Bank of Canada 'more optimistic' about rate strategy and inflation trends

The central bank is expecting weakness in consumption and business investment to continue for the foreseeable future

Bank of Canada 'more optimistic' about rate strategy and inflation trends

The Bank of Canada is becoming more optimistic about inflation trends, noting that “recent data pointed in the right direction,” its just released summary of deliberations for the December 6 interest rate decision.

“[Governing Council] members agreed that the likelihood that monetary policy was sufficiently restrictive to achieve the inflation target had increased,” the BoC said.

Among the major indicators that the central bank is looking at include weakness in consumption and business investment, which it expects to continue “for the next two to three quarters.”

“With the economy no longer in excess demand, members agreed they would be watching for signs that the slowdown in the economy was translating into further and sustained easing in inflation,” the BoC said.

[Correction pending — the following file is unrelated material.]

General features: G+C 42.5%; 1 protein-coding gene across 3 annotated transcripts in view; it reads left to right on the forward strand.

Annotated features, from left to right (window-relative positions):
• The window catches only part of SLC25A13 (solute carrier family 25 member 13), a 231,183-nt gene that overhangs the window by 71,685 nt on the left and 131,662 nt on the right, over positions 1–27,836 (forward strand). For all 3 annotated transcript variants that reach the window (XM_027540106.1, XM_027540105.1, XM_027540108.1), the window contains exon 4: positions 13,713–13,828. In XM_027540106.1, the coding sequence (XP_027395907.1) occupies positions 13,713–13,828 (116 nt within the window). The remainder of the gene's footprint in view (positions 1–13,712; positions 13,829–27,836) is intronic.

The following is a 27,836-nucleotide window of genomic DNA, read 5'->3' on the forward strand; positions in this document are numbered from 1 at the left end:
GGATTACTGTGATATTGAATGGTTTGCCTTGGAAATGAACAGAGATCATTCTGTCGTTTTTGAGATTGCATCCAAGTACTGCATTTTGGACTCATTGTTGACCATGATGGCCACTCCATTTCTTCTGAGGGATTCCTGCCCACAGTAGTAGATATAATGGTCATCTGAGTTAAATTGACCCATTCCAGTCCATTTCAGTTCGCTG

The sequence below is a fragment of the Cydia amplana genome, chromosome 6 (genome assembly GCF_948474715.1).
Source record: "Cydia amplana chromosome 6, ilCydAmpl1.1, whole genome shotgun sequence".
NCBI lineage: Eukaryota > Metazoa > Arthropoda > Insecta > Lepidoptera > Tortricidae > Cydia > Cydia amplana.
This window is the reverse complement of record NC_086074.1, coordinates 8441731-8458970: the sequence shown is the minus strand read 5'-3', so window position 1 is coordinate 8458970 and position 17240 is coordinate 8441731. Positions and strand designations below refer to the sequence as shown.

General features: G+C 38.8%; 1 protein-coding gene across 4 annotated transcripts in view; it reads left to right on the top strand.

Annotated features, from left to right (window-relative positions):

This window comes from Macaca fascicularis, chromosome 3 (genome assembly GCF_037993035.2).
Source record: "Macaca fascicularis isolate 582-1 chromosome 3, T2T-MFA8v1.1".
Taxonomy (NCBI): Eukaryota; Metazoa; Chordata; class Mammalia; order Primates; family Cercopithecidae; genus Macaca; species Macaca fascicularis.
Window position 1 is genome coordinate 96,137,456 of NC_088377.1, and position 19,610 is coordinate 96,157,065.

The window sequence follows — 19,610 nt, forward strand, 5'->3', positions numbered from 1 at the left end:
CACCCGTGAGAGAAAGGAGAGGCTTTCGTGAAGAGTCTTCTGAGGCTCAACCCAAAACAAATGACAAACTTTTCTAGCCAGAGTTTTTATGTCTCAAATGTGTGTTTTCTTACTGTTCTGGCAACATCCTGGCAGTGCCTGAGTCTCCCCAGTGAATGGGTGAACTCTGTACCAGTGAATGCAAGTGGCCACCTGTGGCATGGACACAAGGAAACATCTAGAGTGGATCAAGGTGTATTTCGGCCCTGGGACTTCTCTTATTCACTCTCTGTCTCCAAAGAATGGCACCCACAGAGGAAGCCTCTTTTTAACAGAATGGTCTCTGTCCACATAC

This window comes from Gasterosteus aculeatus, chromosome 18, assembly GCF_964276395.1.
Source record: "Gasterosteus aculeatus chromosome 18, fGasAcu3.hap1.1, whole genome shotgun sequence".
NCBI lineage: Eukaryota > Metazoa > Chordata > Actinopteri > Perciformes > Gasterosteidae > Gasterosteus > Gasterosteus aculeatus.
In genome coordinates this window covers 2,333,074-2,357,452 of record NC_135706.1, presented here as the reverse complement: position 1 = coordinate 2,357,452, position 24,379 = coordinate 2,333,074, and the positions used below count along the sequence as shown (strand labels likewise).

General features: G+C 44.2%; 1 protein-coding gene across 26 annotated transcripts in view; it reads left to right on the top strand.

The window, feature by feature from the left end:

The central bank is also considering the long-term impact of wage growth, which continues to hover in the 4%-5% range.

“If this were to continue, it would not be consistent with achieving price stability, particularly given weak productivity,” the BoC said.

“No new survey information had been released on either corporate pricing behaviour or the near-term inflation expectations of consumers and businesses. Members said they wanted to see more evidence that these indicators were trending in a direction that is consistent with price stability.”

Various risks to inflation outlook remain

Despite these positive signs, the BoC stated that it remains vigilant of possible risks to the inflation outlook, and is not ruling out further upward adjustments to the benchmark interest rate.

“It may still be necessary to increase the policy rate to secure further disinflation and restore price stability,” the central bank said. “Governing Council members therefore decided to reiterate that they were prepared to raise the policy rate further if needed.”

The BoC reiterated that it would be closely monitoring the development of underlying inflationary pressures, particularly when it comes to supply and demand, wage growth, corporate pricing behaviour, and inflation expectations.